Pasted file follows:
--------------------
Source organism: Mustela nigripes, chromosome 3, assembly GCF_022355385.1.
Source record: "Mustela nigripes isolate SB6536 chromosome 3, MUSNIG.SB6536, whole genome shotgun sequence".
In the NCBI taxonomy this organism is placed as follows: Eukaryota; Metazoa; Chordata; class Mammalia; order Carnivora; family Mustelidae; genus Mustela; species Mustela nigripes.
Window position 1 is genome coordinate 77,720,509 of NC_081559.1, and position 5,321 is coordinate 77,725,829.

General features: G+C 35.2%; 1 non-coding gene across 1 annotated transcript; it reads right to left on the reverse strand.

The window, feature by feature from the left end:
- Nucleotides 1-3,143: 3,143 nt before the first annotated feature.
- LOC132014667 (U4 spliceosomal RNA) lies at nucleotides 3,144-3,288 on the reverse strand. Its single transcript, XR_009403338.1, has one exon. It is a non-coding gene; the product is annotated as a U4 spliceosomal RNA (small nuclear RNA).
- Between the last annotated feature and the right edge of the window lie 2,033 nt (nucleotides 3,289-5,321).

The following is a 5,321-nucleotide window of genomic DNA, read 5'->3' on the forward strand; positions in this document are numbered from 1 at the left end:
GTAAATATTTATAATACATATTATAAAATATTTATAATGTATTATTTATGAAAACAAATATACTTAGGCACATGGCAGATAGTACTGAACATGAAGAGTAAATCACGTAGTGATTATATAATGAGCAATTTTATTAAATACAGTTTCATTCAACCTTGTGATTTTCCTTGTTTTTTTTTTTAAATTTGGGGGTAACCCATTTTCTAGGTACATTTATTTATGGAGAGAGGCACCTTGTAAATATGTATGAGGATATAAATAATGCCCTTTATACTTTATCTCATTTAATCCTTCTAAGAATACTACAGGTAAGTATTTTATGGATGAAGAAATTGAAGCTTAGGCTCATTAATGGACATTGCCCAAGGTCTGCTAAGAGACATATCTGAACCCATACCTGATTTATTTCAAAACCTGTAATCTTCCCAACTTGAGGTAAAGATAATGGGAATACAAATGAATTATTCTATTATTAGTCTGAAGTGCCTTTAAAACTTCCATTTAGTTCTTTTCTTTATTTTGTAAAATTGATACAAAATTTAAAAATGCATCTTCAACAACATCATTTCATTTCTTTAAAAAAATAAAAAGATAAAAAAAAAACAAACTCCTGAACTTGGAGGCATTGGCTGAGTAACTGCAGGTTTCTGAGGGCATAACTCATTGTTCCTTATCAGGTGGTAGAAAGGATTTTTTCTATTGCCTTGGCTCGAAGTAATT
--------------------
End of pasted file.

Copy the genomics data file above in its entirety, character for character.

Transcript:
Source organism: Mustela nigripes, chromosome 3, assembly GCF_022355385.1.
Source record: "Mustela nigripes isolate SB6536 chromosome 3, MUSNIG.SB6536, whole genome shotgun sequence".
In the NCBI taxonomy this organism is placed as follows: Eukaryota; Metazoa; Chordata; class Mammalia; order Carnivora; family Mustelidae; genus Mustela; species Mustela nigripes.
Window position 1 is genome coordinate 77,720,509 of NC_081559.1, and position 5,321 is coordinate 77,725,829.

General features: G+C 35.2%; 1 non-coding gene across 1 annotated transcript; it reads right to left on the reverse strand.

The window, feature by feature from the left end:
- Nucleotides 1-3,143: 3,143 nt before the first annotated feature.
- LOC132014667 (U4 spliceosomal RNA) lies at nucleotides 3,144-3,288 on the reverse strand. Its single transcript, XR_009403338.1, has one exon. It is a non-coding gene; the product is annotated as a U4 spliceosomal RNA (small nuclear RNA).
- Between the last annotated feature and the right edge of the window lie 2,033 nt (nucleotides 3,289-5,321).

The following is a 5,321-nucleotide window of genomic DNA, read 5'->3' on the forward strand; positions in this document are numbered from 1 at the left end:
GTAAATATTTATAATACATATTATAAAATATTTATAATGTATTATTTATGAAAACAAATATACTTAGGCACATGGCAGATAGTACTGAACATGAAGAGTAAATCACGTAGTGATTATATAATGAGCAATTTTATTAAATACAGTTTCATTCAACCTTGTGATTTTCCTTGTTTTTTTTTTTAAATTTGGGGGTAACCCATTTTCTAGGTACATTTATTTATGGAGAGAGGCACCTTGTAAATATGTATGAGGATATAAATAATGCCCTTTATACTTTATCTCATTTAATCCTTCTAAGAATACTACAGGTAAGTATTTTATGGATGAAGAAATTGAAGCTTAGGCTCATTAATGGACATTGCCCAAGGTCTGCTAAGAGACATATCTGAACCCATACCTGATTTATTTCAAAACCTGTAATCTTCCCAACTTGAGGTAAAGATAATGGGAATACAAATGAATTATTCTATTATTAGTCTGAAGTGCCTTTAAAACTTCCATTTAGTTCTTTTCTTTATTTTGTAAAATTGATACAAAATTTAAAAATGCATCTTCAACAACATCATTTCATTTCTTTAAAAAAATAAAAAGATAAAAAAAAAACAAACTCCTGAACTTGGAGGCATTGGCTGAGTAACTGCAGGTTTCTGAGGGCATAACTCATTGTTCCTTATCAGGTGGTAGAAAGGATTTTTTCTATTGCCTTGGCTCGAAGTAATT